Use of Supports Heat an Cold


Braces are used for several reasons: to immobilize a part, to correct misalignment, to relieve strain on weak muscles, to facilitate function, and to limit movement in a certain direction. Correcting misalignments associated with weakness often requires supportive measures. However, such measures may not be effective if there is tension in the muscles opposing the weak ones. Applying a support in a bad position will not relieve tension; the contracted muscle needs to be stretched. The question often arises whether people with Weak abdominal muscles should be advised to use support. Would the support be so reliable that the muscles will weaken? By employing postural and muscle testing procedures, trial and error can be minimized when determining when to use supportive measures. The degree of weakness and the extent of the failure alignment aid to determine if support is needed. Extreme weakness caused by stress or fatigue can require temporary bed rest or a restriction of movement of the affected part through the application of a support. Moderate weakness may or may not require support, largely depending on the individual's occupation. Mild muscle weakness generally responds to localized exercise without support or reduced functional activity. When it comes to abdominal muscle strength, adults who have a fair or lower rating need support. It is often difficult to convince a person that wearing a bandage will help increase the strength of weak muscles. This claim appears to be contrary to the general knowledge that exercise and activity increase muscle strength. It should be explained to the patient that instead of a particular muscle weakness caused by lack of exercise, it is caused by continuous tension. The support will relieve postural tension and allow the muscles to function in a position closer to normal. Each time a support has been applied, another question arises: how long will the support be needed? Support should be permanent only if the supported portion has been irretrievably weakened (eg, by paralysis or injury). However, most conditions of muscle weakness associated with postural failure can be corrected and supports should only be temporary until muscle strength is restored. If no treatment other than support is used, the individual may become addicted to the support and reluctant to withdraw it. However, if the therapeutic exercises are intended to complement the wearing of the brace so that it can be abandoned later, the appliances become only a corrective aid rather than a permanent part of the treatment.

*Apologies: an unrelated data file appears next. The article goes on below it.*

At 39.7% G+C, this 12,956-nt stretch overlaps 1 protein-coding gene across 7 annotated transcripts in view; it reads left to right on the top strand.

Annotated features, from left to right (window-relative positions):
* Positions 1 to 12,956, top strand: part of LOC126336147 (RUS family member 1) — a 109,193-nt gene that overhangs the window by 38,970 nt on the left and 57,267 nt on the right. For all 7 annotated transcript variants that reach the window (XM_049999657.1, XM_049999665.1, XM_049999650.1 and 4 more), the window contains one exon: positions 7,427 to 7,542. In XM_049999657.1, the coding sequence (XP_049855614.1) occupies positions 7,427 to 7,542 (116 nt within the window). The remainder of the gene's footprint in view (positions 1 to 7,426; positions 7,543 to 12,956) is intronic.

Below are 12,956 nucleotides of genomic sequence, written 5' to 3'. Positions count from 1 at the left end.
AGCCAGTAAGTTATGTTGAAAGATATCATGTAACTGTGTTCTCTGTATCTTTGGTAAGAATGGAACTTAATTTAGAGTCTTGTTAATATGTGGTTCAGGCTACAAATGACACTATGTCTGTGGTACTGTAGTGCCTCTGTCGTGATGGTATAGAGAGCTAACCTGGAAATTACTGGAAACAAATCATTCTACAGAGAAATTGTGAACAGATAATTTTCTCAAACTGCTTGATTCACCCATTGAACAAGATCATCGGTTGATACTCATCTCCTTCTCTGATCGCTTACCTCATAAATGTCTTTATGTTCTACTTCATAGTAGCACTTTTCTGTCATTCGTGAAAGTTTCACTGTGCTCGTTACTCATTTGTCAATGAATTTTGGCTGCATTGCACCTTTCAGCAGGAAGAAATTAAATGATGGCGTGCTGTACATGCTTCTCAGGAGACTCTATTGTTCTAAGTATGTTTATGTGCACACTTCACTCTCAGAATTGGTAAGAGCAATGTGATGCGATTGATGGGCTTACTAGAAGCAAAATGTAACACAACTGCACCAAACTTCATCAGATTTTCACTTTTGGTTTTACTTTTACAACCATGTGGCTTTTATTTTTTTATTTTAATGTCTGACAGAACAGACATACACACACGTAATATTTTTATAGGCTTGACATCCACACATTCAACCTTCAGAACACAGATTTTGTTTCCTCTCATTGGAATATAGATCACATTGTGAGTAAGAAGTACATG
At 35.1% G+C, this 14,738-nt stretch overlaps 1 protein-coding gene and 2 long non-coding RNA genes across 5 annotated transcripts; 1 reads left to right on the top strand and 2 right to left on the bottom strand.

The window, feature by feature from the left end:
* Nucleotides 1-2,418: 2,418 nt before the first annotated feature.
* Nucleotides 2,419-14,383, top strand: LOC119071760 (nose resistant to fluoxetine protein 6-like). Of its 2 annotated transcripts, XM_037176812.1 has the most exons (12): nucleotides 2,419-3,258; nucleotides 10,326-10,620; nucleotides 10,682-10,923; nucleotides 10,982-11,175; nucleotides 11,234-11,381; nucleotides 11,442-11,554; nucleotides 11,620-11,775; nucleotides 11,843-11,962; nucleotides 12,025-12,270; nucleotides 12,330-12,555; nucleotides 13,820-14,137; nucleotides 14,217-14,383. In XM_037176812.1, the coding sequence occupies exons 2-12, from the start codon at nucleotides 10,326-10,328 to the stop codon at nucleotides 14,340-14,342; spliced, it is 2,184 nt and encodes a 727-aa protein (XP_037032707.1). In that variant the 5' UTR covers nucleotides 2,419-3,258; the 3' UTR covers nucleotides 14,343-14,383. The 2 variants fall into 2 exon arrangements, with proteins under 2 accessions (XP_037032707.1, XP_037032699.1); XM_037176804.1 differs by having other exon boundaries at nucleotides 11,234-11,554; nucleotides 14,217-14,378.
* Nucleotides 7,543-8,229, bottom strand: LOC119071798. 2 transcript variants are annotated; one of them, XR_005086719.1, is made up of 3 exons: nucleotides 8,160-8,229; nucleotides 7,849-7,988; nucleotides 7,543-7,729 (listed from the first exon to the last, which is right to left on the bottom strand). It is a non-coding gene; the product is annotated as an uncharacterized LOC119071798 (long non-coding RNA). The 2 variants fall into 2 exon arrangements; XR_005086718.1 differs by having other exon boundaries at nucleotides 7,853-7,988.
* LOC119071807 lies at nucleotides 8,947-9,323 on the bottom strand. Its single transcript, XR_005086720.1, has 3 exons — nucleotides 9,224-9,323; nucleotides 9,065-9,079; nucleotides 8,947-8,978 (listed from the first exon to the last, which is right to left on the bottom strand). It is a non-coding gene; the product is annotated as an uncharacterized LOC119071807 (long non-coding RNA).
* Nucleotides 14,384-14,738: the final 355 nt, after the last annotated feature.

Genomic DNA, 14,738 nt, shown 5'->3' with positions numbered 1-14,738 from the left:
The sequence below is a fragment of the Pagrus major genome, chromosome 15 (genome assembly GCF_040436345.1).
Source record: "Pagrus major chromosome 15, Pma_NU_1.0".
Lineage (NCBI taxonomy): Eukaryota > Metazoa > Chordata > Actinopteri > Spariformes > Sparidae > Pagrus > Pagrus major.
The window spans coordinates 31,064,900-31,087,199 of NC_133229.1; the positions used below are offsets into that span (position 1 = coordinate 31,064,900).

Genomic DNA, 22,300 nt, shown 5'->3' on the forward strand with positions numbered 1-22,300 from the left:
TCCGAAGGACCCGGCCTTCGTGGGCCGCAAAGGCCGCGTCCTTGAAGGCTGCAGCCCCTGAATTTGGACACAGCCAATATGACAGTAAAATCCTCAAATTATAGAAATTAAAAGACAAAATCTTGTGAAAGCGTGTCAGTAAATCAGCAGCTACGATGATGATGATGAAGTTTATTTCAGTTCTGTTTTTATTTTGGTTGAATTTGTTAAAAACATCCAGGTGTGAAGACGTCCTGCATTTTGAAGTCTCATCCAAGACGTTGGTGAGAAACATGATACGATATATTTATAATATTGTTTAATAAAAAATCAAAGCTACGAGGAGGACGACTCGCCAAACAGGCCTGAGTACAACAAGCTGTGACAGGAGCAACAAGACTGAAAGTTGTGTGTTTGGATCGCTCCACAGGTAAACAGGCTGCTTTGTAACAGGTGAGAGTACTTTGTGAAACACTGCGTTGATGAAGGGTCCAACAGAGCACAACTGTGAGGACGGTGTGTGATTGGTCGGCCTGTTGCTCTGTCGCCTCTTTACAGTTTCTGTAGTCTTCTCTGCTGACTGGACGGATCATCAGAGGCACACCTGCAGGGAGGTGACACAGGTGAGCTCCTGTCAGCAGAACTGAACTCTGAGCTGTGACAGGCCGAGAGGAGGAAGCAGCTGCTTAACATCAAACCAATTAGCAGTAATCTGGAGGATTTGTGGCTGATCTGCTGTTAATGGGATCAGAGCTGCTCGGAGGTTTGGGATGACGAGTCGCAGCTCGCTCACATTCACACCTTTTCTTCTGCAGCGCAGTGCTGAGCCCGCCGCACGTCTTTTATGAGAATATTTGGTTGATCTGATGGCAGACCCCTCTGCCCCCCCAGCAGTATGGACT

Therapeutic effects of heat include relief from pain and muscle spasms, decreased joint stiffness, increased collagen tissue extensibility, increased blood flow, and some assistance in resolving inflammatory infiltrates. The relaxing properties of surface heat make it an effective modality in the treatment of tension or contractures muscles, relieving pain and spasm and facilitating stretching. However, heat should not be applied to muscles that are weak due to stretching, as further relaxation of these muscles is not indicated. Heat should not be used in the most acute conditions or in areas where sensitivity and circulation are impaired. Hydromassage is not recommended for patients with swelling, as it requires a dependent position of the arm or leg during treatment. If the heat causes increased pain or feels "uncomfortable," this generally means that the type of heat used is wrong or excessive in duration or intensity. When used carefully, deep heat, such as ultrasound, can be effective in increasing the extensibility of tight connective tissue, increasing blood flow.


The vasoconstriction effect of tissue cooling makes surface cold application an effective way to reduce pain and swelling / edema after trauma. Additionally, the therapeutic cold can be used to inhibit spasticity, facilitate muscle contraction for various forms of neurogenic weakness, and for muscle re-education. Heat and cold are similar in that they both cause analgesia, reduce muscle spasm secondary to musculoskeletal disease or nerve root irritation, and reduce spasticity resulting from upper motor neuron etiology. However, the cold is more helpful in reducing spasticity because the effects last longer. Cooling the muscle tissue increases the muscle's ability to maintain voluntary contraction. There are a number of conditions for which therapeutic colds should not be used. Cold should not be applied to muscles when the following conditions are present: hypertension (due to secondary vasoconstriction), Raynaud's disease, rheumatoid arthritis, local ischaemia of the extremities, vascular damage (eg, frostbite or arteriosclerosis), allergic cold (cold urticaria), paroxysmal cryhemoglobinuria, cryoglobulinemia or any disease which produces a marked cold blood pressure response. The most common methods of applying cold include cold packs, cold soaking, and ice massage. Spray and stretch is a cryotherapy application with a spray of coolant, followed by stretching the muscles involved.

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